John Vickers, 14 June 2019

The stability of the financial system depends on the capital of banks and other financial institutions. But the measurement of bank capital depends on regulatory accounting methods, which, as events a decade ago showed dramatically, do not always reflect economic realities in a timely fashion. This column argues that market-based measures should play a greater role in regulatory assessment than is current practice, in particular in stress tests.

Ed Balls, Anna Stansbury, 01 May 2017

Until recently, the independence granted to the Bank of England 20 years ago had gone unchallenged. But the financial crisis has raised questions over whether central bank independence is necessary, feasible, and democratic. This column revisits the relationship between inflation and the operational and political independence of the central bank in advanced economies. The findings support the Bank of England model of monetary policy independence: fully operationally independent, but somewhat politically dependent. To make operational independence work, however, further reforms are needed to the model in both monetary–fiscal coordination and macroprudential policy.

Richard Barwell, 19 December 2016

It is generally assumed that central bankers often argue over the appropriate conduct of monetary policy. Focusing on the Bank of England’s Monetary Policy Committee, this column argues that based on what policymakers vote for, there is no evidence that they disagree with one another in any meaningful sense. Either policymakers essentially agree all the time, or they do not vote their view. 

Charles Calomiris, Marc Flandreau, Luc Laeven, 19 September 2016

The Global Crisis has raised concerns over how far ‘lender of last resort’ policies by central banks should go. This column examines the history of the development of these policies throughout the world. Last resort lending is a locus of political power, and as such, its creation should be viewed as the outcome of a political bargain. It is therefore not surprising that countries differed in their propensity to create such policies, and in the powers with which they chose to endow them.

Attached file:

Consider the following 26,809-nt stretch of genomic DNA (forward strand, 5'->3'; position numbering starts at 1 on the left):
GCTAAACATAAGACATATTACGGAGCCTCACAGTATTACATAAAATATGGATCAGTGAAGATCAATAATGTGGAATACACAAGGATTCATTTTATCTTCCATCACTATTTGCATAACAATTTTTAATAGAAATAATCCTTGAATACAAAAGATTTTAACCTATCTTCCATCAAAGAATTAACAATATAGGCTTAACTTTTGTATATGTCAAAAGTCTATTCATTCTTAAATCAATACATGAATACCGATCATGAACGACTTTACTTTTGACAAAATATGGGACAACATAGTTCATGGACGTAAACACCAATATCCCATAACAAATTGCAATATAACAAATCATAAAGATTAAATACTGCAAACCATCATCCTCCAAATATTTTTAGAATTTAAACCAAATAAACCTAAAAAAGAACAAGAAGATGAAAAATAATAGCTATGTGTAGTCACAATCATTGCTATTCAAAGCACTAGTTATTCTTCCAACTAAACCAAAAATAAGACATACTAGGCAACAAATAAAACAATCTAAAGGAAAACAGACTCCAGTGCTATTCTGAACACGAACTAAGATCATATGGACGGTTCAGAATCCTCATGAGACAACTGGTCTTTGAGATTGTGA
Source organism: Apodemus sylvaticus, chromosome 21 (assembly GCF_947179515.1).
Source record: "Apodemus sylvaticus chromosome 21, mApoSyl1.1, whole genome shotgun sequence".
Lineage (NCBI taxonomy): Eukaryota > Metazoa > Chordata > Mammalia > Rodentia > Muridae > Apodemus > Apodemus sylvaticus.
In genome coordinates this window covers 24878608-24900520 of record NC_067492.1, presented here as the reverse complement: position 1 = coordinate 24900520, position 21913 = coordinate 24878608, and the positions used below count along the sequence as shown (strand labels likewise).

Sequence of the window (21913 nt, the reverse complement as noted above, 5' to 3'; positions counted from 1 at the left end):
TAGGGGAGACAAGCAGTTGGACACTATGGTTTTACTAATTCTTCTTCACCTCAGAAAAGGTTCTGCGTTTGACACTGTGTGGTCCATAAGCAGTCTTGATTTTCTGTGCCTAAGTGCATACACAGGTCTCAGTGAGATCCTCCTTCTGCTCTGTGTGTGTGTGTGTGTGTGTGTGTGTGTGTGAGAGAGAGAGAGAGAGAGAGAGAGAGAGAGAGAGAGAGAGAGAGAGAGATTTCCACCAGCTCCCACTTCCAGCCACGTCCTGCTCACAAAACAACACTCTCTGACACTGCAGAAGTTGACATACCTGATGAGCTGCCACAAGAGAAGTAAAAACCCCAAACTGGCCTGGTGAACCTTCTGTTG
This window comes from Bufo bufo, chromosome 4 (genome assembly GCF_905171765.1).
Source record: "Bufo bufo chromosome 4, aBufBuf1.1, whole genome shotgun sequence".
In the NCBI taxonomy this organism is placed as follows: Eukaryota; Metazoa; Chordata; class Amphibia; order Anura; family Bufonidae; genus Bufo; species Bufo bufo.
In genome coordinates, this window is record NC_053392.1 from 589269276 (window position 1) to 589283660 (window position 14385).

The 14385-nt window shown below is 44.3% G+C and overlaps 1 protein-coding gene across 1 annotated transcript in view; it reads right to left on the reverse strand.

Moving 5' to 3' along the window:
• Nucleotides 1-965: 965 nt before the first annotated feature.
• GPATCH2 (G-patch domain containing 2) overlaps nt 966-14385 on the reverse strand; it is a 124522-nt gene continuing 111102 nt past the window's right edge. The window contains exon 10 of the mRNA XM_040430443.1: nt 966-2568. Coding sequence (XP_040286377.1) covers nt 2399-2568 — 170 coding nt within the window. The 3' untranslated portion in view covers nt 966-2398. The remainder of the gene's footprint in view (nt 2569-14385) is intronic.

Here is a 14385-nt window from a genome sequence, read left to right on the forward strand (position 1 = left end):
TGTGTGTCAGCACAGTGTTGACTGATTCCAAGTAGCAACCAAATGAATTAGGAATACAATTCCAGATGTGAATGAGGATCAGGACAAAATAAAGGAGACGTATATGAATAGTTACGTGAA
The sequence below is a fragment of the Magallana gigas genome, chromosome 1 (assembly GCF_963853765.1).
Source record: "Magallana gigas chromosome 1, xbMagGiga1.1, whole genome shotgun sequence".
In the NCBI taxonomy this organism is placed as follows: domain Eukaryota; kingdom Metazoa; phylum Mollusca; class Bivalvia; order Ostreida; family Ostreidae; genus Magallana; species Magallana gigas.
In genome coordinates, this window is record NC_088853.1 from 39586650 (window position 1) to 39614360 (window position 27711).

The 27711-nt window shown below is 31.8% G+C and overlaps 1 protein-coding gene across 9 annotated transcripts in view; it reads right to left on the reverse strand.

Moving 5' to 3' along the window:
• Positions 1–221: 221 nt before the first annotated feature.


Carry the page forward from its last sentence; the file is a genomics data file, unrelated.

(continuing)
Patrick O'Brien, Nuno Palma, 03 September 2016

Today's unconventional central bank policies have historical precedent. One example is the suspension of convertibility of banknotes into gold by the Bank of England between 1797 and 1821. This column argues that, although there were important differences between then and now, it demonstrates that bank reputation and interaction between bank and state are vital to the success of unconventional policies. Also, short-term unconventional policies may persist long after a crisis has passed.

Stefano Ugolini, 30 August 2016

When Mario Draghi famously declared that the ECB was “ready to do whatever it takes to preserve the euro”, he also specified “within our mandate”. This column examines the institutional limitations to central bankers’ actions. It argues that institutional constraints are essential in determining the sustainability of monetary policies, and hence central banks’ ability to pursue their targets. The weakness of the Bank of England in the heyday of the gold standard is a case in point.

Wouter den Haan, Martin Ellison, Ethan Ilzetzki, Michael McMahon, Ricardo Reis, 17 May 2016

Quantitative easing is called ‘unconventional monetary policy’, but monetary policy could get much more ‘unconventional’. Things like ‘helicopter money’, abolishing currency and negative nominal interest rates have entered the public policy debate. This column reports the views of leading experts on the future role of unconventional monetary policy, and what might be called ‘unconventional unconventional monetary policies’. Opinions are divided. There is a healthy dose of scepticism on the effectiveness of current and future policies, but also many respondents express urgency that central banks should have more policy tools to affect inflation and real activity when the need arises. Ultimately, the experts’ hesitations match those of central banks. 

Nauro Campos, Corrado Macchiarelli, 03 March 2016

There seems to be a robust consensus that the relationship between the countries in the EU that use the euro as their currency (‘euro-ins’) and those that do not (‘euro-outs’) is the most important of the four areas in the ‘new settlement’ between the UK and the EU. This column presents new econometric estimates showing that, after the introduction of the euro, the UK and Eurozone business cycles became significantly more synchronised. It is likely this upsurge in synchronisation increased the costs of a potential UK exit from the EU. 

John Vickers, 15 February 2016

Much stronger capital buffers are fundamental to banking reform. But seven years on from the Global Crisis, the question of how much stronger has not been fully decided. This column reviews the Bank of England’s recently published framework for the systemic risk buffer. It is suggested that the Bank should go further than it proposes, and require stronger capital buffers for systemically-important retail banks.

Pages

Blogs&Reviews

Vox eBooks

Vox Talks

Events

CEPR Policy Research